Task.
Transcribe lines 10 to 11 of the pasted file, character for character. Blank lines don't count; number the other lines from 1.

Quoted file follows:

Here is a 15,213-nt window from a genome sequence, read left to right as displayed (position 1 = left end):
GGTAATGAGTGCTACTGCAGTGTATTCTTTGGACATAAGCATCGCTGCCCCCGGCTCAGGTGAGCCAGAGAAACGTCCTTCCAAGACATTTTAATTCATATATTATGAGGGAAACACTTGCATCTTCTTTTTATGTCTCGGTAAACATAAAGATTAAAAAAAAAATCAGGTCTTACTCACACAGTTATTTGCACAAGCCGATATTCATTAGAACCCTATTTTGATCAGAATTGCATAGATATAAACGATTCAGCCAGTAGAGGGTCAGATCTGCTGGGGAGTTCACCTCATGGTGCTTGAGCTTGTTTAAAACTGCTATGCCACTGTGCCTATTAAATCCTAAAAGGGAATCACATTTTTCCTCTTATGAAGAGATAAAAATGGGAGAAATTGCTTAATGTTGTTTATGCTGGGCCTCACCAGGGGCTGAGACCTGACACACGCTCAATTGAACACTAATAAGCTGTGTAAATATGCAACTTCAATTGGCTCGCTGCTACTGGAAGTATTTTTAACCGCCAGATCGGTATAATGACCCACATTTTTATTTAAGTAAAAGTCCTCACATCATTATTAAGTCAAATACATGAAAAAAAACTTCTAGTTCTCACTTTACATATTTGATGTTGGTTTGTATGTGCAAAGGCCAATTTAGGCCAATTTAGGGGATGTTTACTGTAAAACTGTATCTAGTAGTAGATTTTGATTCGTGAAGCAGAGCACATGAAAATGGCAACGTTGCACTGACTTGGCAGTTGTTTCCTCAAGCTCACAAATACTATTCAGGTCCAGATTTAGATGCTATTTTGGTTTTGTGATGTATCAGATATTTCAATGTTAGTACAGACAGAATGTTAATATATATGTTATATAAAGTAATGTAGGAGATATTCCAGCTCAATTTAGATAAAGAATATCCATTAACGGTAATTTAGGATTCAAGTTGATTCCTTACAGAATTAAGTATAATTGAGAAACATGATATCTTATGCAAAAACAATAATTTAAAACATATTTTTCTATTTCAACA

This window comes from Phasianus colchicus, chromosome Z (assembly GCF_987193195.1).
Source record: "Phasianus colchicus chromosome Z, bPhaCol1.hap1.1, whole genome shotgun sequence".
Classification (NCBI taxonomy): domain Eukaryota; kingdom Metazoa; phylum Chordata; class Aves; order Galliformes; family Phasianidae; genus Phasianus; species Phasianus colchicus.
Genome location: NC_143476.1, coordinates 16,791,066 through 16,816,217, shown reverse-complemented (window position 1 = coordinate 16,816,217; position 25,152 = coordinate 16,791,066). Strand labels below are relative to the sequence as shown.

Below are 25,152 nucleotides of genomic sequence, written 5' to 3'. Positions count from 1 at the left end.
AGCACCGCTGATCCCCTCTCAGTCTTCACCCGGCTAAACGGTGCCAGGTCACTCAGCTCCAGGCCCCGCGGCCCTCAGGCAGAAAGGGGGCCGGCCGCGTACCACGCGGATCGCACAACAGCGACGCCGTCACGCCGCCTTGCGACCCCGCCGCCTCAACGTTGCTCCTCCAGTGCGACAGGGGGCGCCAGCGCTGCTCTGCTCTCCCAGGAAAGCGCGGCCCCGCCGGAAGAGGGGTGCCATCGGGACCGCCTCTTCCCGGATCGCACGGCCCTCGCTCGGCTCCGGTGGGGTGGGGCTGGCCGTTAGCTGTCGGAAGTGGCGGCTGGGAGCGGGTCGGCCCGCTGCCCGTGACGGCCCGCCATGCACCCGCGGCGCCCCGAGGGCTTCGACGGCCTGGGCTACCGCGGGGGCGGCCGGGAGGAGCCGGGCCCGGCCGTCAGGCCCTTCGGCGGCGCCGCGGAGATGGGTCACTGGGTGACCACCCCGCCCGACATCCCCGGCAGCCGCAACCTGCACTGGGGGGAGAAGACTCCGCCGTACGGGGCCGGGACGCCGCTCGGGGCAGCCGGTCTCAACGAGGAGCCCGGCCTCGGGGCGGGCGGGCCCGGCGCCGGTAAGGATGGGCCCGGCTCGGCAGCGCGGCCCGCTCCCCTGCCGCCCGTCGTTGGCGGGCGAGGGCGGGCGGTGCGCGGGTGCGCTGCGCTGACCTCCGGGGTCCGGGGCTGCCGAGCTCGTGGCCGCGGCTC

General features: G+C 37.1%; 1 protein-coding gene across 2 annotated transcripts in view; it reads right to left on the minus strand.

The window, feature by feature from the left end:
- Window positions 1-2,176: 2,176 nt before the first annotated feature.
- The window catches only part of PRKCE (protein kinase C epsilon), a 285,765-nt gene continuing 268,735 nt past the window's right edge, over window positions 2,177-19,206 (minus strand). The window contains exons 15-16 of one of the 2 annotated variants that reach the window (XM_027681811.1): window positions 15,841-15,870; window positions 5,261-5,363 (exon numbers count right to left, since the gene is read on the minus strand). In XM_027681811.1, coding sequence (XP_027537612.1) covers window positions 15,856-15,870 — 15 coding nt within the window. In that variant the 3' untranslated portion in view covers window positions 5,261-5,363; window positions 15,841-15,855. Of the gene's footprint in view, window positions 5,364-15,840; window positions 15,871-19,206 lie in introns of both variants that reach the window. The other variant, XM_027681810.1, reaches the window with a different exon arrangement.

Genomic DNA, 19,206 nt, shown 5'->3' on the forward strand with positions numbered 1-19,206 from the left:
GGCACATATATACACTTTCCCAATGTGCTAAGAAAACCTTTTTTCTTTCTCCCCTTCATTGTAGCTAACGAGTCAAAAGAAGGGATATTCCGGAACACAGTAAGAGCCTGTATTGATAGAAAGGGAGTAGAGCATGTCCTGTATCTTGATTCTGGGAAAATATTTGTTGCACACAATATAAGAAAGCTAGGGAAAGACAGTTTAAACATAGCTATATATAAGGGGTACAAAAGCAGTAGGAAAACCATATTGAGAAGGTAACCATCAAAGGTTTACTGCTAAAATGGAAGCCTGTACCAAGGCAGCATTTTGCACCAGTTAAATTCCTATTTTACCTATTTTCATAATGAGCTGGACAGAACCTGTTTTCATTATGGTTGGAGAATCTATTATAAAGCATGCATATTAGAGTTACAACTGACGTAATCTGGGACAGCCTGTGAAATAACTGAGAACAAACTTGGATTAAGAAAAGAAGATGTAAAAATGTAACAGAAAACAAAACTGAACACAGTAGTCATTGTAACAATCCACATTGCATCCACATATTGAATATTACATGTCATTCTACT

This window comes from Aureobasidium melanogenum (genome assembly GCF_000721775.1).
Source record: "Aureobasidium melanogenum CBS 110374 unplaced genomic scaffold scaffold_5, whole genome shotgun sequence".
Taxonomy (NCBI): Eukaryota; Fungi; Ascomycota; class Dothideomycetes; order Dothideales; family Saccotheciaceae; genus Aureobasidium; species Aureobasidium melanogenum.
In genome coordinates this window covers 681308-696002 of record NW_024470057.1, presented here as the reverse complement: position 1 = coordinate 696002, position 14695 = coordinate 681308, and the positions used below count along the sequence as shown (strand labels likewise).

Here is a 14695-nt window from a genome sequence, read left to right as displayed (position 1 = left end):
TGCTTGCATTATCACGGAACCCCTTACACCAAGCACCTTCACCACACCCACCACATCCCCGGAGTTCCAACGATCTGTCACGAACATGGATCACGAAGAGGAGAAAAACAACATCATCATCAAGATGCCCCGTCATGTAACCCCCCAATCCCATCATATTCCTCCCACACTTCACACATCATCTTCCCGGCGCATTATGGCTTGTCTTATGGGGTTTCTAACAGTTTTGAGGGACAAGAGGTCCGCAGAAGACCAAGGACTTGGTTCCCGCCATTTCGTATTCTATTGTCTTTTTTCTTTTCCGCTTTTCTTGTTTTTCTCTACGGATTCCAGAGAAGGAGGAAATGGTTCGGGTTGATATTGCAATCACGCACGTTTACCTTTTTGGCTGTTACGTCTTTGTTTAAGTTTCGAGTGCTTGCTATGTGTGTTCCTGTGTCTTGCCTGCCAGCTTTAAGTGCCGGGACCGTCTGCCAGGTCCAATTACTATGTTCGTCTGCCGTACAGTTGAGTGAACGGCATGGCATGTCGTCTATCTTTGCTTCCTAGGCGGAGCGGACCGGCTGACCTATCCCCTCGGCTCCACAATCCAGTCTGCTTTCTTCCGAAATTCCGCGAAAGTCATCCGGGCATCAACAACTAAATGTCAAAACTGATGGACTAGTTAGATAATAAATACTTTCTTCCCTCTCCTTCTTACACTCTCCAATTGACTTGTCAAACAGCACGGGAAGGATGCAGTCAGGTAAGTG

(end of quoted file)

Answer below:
The window, feature by feature from the left end:
- Window positions 1-2,176: 2,176 nt before the first annotated feature.